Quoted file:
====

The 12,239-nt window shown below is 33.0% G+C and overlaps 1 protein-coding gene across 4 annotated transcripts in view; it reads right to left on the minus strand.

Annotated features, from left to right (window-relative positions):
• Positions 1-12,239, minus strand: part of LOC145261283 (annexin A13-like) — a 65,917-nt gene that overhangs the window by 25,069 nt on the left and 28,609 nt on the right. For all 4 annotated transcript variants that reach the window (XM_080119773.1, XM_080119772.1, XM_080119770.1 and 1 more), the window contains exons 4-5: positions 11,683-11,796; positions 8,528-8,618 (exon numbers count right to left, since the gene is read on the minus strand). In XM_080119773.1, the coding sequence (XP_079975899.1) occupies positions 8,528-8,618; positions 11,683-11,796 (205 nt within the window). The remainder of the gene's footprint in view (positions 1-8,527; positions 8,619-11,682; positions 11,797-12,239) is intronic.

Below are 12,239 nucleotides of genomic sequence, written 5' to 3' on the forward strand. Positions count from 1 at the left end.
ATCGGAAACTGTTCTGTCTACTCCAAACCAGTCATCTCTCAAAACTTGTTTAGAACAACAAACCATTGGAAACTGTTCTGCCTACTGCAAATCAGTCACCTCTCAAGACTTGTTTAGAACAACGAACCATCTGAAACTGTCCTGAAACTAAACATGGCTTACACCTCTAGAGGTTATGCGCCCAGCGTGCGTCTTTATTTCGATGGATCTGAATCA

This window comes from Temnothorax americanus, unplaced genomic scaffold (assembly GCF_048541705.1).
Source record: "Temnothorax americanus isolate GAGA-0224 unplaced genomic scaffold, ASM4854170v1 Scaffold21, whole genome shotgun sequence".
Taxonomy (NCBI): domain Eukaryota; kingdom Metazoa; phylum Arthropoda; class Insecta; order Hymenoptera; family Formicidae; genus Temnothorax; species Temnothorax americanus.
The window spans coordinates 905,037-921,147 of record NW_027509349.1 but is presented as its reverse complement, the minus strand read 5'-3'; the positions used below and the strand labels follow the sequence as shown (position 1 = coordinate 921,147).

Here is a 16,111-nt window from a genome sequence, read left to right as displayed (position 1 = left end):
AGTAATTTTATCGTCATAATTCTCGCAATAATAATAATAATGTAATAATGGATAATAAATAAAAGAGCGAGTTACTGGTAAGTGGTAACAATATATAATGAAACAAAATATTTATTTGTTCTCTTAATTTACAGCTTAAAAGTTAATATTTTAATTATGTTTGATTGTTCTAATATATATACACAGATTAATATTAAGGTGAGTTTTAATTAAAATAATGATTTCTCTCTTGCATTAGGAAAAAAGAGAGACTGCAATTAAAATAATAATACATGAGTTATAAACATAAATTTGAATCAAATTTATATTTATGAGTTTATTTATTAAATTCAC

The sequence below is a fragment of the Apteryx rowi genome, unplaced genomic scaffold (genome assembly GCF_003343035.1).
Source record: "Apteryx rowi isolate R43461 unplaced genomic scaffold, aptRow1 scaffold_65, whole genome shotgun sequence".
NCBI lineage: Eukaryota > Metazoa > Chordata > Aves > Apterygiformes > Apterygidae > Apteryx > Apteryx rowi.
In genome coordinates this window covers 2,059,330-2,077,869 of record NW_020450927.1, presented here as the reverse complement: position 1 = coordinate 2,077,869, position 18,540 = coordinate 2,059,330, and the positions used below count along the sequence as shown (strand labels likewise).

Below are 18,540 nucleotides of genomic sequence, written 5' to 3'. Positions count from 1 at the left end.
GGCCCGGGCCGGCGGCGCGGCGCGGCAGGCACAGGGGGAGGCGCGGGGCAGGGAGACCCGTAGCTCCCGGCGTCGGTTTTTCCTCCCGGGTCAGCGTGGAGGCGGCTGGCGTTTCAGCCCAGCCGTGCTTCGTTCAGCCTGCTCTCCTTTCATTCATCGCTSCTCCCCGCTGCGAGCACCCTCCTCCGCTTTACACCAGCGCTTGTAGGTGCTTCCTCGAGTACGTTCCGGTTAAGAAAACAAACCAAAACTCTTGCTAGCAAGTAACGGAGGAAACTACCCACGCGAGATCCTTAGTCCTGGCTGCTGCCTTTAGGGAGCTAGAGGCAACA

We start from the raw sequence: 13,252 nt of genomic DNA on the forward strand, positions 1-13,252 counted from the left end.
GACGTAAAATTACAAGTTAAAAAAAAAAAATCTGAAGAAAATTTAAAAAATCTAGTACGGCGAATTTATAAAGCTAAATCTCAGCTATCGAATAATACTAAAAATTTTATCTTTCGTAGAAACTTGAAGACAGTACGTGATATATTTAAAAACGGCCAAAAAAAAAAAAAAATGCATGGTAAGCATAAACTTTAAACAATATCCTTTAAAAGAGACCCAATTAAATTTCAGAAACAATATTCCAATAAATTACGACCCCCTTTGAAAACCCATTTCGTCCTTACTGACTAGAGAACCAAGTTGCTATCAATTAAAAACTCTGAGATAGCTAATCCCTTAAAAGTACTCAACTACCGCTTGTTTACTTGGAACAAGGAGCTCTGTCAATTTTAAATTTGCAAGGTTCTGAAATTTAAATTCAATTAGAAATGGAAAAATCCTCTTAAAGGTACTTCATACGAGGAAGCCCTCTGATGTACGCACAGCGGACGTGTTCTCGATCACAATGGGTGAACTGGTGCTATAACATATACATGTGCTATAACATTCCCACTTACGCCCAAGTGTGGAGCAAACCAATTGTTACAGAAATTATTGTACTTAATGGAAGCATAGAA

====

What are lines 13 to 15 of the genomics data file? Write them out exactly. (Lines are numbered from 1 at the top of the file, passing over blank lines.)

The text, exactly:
Source record: "Apteryx rowi isolate R43461 unplaced genomic scaffold, aptRow1 scaffold_65, whole genome shotgun sequence".
NCBI lineage: Eukaryota > Metazoa > Chordata > Aves > Apterygiformes > Apterygidae > Apteryx > Apteryx rowi.
In genome coordinates this window covers 2,059,330-2,077,869 of record NW_020450927.1, presented here as the reverse complement: position 1 = coordinate 2,077,869, position 18,540 = coordinate 2,059,330, and the positions used below count along the sequence as shown (strand labels likewise).